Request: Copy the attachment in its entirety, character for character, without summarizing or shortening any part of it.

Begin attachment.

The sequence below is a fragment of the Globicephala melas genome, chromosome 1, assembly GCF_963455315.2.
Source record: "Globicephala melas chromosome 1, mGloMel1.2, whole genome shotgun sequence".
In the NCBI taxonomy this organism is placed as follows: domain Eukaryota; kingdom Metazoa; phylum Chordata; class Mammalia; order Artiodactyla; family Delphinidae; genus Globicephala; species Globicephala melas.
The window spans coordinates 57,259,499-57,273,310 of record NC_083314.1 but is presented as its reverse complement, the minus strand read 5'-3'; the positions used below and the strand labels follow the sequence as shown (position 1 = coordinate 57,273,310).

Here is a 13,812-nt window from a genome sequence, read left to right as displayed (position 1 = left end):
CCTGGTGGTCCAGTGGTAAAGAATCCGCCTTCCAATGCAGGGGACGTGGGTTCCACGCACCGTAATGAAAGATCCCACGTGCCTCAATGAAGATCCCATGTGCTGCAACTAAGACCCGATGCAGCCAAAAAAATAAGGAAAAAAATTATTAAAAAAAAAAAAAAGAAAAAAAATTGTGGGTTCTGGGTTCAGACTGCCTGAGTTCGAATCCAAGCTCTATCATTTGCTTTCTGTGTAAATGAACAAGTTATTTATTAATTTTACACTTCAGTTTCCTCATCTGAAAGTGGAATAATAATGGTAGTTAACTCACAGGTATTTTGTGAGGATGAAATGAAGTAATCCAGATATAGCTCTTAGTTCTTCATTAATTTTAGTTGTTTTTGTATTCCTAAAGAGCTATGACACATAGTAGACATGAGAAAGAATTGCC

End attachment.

The sequence below is a fragment of the Globicephala melas genome, chromosome 1, assembly GCF_963455315.2.
Source record: "Globicephala melas chromosome 1, mGloMel1.2, whole genome shotgun sequence".
In the NCBI taxonomy this organism is placed as follows: domain Eukaryota; kingdom Metazoa; phylum Chordata; class Mammalia; order Artiodactyla; family Delphinidae; genus Globicephala; species Globicephala melas.
The window spans coordinates 57,259,499-57,273,310 of record NC_083314.1 but is presented as its reverse complement, the minus strand read 5'-3'; the positions used below and the strand labels follow the sequence as shown (position 1 = coordinate 57,273,310).

Here is a 13,812-nt window from a genome sequence, read left to right as displayed (position 1 = left end):
CCTGGTGGTCCAGTGGTAAAGAATCCGCCTTCCAATGCAGGGGACGTGGGTTCCACGCACCGTAATGAAAGATCCCACGTGCCTCAATGAAGATCCCATGTGCTGCAACTAAGACCCGATGCAGCCAAAAAAATAAGGAAAAAAATTATTAAAAAAAAAAAAAAGAAAAAAAATTGTGGGTTCTGGGTTCAGACTGCCTGAGTTCGAATCCAAGCTCTATCATTTGCTTTCTGTGTAAATGAACAAGTTATTTATTAATTTTACACTTCAGTTTCCTCATCTGAAAGTGGAATAATAATGGTAGTTAACTCACAGGTATTTTGTGAGGATGAAATGAAGTAATCCAGATATAGCTCTTAGTTCTTCATTAATTTTAGTTGTTTTTGTATTCCTAAAGAGCTATGACACATAGTAGACATGAGAAAGAATTGCC